As someone who came into the season optimistic about the Raptors, their success has been what’s warmed me up to the prospects of them making trades to rebuild this season, something which I didn’t expect coming in. The success has been great to see and this team is fun while it lasts, but the front office has to account for the improbability of being able to maintain this all year, and that’s something they would probably prefer to reckon with before it comes to a head due to an injury. That is, of course, complicated by the fact that early season trades aren’t all that common, and nearly half of the players in the league still being untradeable until December 15th, when free agents signed this summer can be moved, does limit things as well.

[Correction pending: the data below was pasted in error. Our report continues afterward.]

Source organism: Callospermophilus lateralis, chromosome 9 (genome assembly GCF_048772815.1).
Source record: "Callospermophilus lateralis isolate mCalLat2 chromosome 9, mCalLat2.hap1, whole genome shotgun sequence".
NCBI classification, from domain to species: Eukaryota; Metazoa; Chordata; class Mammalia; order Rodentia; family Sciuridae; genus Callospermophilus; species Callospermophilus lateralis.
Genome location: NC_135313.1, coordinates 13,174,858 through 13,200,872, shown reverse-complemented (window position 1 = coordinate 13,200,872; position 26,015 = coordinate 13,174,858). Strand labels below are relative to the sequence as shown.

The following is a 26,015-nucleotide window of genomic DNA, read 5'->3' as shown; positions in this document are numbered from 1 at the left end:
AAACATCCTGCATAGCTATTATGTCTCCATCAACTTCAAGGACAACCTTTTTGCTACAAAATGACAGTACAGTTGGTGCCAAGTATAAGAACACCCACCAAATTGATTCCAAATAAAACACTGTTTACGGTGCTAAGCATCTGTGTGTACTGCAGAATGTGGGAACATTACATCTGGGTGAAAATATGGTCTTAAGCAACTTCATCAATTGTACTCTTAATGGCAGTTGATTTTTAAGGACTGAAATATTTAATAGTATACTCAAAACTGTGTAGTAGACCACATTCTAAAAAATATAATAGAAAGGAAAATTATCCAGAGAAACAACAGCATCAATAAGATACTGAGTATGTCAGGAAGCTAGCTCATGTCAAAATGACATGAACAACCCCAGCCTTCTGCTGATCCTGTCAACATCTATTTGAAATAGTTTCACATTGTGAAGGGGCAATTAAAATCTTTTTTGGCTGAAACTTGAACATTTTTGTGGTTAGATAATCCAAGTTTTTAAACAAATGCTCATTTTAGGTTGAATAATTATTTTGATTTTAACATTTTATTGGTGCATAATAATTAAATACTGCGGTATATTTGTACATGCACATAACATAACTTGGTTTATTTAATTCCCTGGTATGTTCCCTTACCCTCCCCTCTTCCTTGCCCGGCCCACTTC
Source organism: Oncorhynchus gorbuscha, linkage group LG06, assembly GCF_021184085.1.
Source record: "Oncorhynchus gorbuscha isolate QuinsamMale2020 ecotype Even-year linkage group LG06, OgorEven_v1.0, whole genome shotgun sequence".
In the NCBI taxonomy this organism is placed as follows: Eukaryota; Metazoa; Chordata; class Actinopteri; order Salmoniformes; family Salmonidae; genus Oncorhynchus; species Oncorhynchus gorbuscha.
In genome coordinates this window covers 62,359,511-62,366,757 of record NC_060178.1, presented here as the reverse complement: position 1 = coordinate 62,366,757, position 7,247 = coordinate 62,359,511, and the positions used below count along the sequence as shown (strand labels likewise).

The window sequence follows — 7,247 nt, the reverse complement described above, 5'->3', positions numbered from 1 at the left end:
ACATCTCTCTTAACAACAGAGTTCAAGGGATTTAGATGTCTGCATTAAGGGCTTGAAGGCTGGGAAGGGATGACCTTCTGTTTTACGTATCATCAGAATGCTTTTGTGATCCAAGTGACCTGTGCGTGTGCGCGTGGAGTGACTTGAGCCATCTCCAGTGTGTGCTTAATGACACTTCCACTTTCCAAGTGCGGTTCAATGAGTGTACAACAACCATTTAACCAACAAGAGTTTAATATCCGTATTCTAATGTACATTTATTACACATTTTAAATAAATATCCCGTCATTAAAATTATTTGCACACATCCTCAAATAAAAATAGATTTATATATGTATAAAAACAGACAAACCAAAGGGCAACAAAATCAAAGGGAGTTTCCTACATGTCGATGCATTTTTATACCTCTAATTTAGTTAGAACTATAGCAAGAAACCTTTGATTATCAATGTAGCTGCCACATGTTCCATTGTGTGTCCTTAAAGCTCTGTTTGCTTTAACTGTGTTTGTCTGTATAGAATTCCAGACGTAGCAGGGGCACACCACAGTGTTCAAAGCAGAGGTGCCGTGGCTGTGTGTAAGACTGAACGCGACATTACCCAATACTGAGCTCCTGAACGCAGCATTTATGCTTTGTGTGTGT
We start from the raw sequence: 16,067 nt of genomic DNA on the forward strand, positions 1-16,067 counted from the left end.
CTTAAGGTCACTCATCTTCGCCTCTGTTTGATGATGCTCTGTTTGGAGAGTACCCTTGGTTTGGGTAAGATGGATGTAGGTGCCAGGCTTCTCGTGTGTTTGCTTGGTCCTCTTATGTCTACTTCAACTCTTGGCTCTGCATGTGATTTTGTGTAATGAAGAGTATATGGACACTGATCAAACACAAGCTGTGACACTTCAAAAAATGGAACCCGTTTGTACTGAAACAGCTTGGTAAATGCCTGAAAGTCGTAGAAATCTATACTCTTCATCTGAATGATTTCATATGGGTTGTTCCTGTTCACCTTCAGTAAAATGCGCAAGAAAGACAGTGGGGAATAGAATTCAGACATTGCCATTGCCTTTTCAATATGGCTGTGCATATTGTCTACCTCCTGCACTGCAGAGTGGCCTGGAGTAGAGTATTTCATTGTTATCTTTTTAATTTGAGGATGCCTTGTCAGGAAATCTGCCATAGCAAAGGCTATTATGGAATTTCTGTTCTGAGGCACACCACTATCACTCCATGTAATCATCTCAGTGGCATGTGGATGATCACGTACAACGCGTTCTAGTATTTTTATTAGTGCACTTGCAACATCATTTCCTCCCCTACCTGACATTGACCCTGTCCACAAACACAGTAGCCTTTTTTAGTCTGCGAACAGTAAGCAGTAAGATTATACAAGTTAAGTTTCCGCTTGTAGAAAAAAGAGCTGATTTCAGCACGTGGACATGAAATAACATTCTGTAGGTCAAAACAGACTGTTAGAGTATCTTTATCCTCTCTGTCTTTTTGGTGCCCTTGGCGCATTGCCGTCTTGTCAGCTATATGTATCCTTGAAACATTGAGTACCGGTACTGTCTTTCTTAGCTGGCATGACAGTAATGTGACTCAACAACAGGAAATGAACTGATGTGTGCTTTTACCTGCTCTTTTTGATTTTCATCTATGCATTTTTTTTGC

It’s possible of course that all of this is a non-issue, that the Raptors deep bench guys will step up into bigger roles, allowing the minutes to be alleviated to some extent, and the team will have the unlikely healthy season, but it doesn’t feel like the team should bank on that happening, and doesn’t feel in the nature of the Raptors organization not to hedge against things going wrong. For the moment, however, the Raptors remain a good, fun, team, and that’s worth celebrating, even if it does seem to be one with very little margin to work with for how much misfortune they can absorb this season.